The MIT campus in Cambridge is always fascinating to visit. From our designated parking spot, we made our way to the McGovern Institute for Brain Research that took us alongside a railroad track. People sat in the building above us as we walked through an underpass noisy with the sound of air being sucked through large vents and the humming of air-conditioners.

Even on a Sunday afternoon it seemed that the MRI scanner was in constant use as one appointment ended and our appointment began.

For nearly two hours, my son laid head first in the scanner. The lower half of his body protruded out of the scanner. The only thing I could clearly see was the bottom of his sock-clad feet. As a mother, I was not impressed with the state of the bottom of his socks, but I was impressed by his cooperation and perseverance to remain still during the specific tasks he was given to complete and to enable good quality images of his brain to be obtained. At $30 an hour, he had some incentive.

We were informed that my son’s brain is one of the last five brains to be scanned in this study. The study, with 500 children and adults taking part, which began three years ago, is nearing its end. This is good news for us as we can expect to see a report from the study in six months time, rather than waiting over three years like those who participated earlier in the study. The only concern, my son pointed out, was that his twin brother would not be taking part in the fMRI part of the study and would therefore miss out on the remuneration.

Journey into Dyslexia

The dyslexic student doesn’t fit into the education system. It’s like trying to climb into a box that is too small.

As I watched HBO’s Journey into Dyslexia last night, the documentary emphasized the struggle for the dyslexic person in the education system. The education system was described as having chosen a narrow band of learning in life into which the dyslexic student is expected to enter, and the main way through which he or she can achieve success, or failure. In the documentary, each dyslexic person interviewed had difficulty fitting into the education system. Most of them had emotional scars from this experience. It was heart breaking to hear their stories.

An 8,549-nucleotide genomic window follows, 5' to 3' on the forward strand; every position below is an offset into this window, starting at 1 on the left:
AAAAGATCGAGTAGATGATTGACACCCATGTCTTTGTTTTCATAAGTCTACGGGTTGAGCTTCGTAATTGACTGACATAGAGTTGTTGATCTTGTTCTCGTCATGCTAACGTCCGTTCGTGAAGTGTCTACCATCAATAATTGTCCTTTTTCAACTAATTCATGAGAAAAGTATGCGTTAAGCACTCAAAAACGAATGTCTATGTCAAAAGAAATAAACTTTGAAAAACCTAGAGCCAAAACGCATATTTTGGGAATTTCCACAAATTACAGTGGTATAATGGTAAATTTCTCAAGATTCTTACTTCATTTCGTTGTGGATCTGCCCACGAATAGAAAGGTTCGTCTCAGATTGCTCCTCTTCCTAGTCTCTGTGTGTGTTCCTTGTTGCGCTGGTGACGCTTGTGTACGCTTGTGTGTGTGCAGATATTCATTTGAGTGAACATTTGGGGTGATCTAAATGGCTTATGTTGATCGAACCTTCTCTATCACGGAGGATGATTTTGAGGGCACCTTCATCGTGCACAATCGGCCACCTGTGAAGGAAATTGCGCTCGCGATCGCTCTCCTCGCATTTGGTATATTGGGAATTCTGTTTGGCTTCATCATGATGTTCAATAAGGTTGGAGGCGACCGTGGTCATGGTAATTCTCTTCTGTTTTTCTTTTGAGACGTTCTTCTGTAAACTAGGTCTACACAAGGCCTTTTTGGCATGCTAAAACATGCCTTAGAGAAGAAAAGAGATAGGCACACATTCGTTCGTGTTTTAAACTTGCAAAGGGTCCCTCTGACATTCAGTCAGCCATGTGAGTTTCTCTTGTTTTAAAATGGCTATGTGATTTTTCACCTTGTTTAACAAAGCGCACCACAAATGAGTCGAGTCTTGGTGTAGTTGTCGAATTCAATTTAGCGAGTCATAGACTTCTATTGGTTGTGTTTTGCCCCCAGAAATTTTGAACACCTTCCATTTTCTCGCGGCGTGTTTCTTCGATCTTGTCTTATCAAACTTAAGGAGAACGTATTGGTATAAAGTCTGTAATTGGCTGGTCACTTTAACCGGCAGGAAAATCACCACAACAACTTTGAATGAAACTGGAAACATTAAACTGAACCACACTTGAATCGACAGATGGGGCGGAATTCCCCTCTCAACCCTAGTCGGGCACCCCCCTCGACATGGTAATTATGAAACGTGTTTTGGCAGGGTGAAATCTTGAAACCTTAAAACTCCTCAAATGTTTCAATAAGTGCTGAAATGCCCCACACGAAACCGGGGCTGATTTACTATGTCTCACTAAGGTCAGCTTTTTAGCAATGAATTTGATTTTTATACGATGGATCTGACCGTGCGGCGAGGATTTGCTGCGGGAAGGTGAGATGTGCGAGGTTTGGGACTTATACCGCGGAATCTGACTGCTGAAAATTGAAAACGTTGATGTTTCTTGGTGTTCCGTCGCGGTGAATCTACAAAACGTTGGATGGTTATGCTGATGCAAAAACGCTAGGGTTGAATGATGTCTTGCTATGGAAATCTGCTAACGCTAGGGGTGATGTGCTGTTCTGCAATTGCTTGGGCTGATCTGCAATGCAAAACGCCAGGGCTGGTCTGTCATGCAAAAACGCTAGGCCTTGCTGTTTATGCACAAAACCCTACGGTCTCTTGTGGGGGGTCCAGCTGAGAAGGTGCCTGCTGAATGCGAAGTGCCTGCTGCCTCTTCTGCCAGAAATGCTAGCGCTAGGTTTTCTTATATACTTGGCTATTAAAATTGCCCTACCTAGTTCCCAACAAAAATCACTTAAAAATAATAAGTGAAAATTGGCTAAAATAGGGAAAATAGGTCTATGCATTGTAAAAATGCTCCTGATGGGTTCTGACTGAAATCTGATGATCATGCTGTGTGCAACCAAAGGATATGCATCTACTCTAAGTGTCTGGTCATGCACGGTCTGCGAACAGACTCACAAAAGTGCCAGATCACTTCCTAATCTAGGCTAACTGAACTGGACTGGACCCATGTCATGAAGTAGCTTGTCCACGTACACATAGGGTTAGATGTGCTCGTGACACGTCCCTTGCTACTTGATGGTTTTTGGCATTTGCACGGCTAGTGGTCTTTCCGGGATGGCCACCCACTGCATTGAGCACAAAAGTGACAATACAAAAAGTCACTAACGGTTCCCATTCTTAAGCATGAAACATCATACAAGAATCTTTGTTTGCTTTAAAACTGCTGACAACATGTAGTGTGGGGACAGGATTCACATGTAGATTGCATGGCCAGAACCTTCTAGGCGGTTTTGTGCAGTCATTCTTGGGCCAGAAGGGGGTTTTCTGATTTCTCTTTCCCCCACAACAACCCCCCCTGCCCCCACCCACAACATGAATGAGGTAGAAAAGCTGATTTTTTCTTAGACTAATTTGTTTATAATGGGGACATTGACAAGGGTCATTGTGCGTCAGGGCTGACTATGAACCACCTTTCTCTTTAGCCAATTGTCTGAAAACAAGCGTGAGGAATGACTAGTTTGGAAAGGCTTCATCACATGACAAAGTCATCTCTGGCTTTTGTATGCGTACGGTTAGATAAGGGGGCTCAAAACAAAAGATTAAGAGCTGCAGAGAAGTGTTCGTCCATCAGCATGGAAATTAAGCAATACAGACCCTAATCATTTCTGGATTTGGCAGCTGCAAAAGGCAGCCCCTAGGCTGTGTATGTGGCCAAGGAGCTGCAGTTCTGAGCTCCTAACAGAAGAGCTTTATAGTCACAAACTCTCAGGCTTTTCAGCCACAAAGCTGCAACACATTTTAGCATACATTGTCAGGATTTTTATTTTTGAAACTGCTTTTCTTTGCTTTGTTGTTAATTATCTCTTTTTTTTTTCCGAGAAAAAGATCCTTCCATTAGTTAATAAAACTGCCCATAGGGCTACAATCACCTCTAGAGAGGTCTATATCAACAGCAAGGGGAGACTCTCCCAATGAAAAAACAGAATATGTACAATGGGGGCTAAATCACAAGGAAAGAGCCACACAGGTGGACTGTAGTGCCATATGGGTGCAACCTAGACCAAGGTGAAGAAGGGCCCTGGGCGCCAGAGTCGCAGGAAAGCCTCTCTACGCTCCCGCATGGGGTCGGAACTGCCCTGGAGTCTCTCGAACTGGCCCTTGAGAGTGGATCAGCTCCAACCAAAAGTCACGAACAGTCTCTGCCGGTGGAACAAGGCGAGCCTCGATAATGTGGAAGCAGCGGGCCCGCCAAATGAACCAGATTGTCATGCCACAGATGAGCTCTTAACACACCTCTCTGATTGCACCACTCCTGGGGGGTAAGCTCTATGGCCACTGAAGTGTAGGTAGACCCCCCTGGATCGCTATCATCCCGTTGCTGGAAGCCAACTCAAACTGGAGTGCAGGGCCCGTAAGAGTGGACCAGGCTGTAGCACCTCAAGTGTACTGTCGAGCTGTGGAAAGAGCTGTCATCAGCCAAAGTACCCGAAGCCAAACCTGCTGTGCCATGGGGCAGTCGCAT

The documentary brought to mind my frustration, as a parent of two dyslexic children, with the education system. Often I struggle with knowing how best my children can survive their time within education and emerge from it as successful and unscarred. My underlying assumption, sadly, is that they are never going to be truly successful. I try to help make the system work for them, but success within it relies too heavily on being able to read and write.

I’ve found that most dyslexic students are offered slower-paced classes, because they don’t read and write with the same fluidity as other students. Slower-paced classes mean that less content is covered. Dyslexic students do not have a problem with understanding  content. The problem is being able to access the content through reading and explain their understanding through writing. Slower-paced classes are not an answer to the problem. Slower-paced classes are an insult to their intelligence.

Dyslexic students are offered reduced curriculum. They are provided with textbooks that are easier to read, but that are also below grade level. Consequently, the content is less challenging. This also is an insult to their intelligence.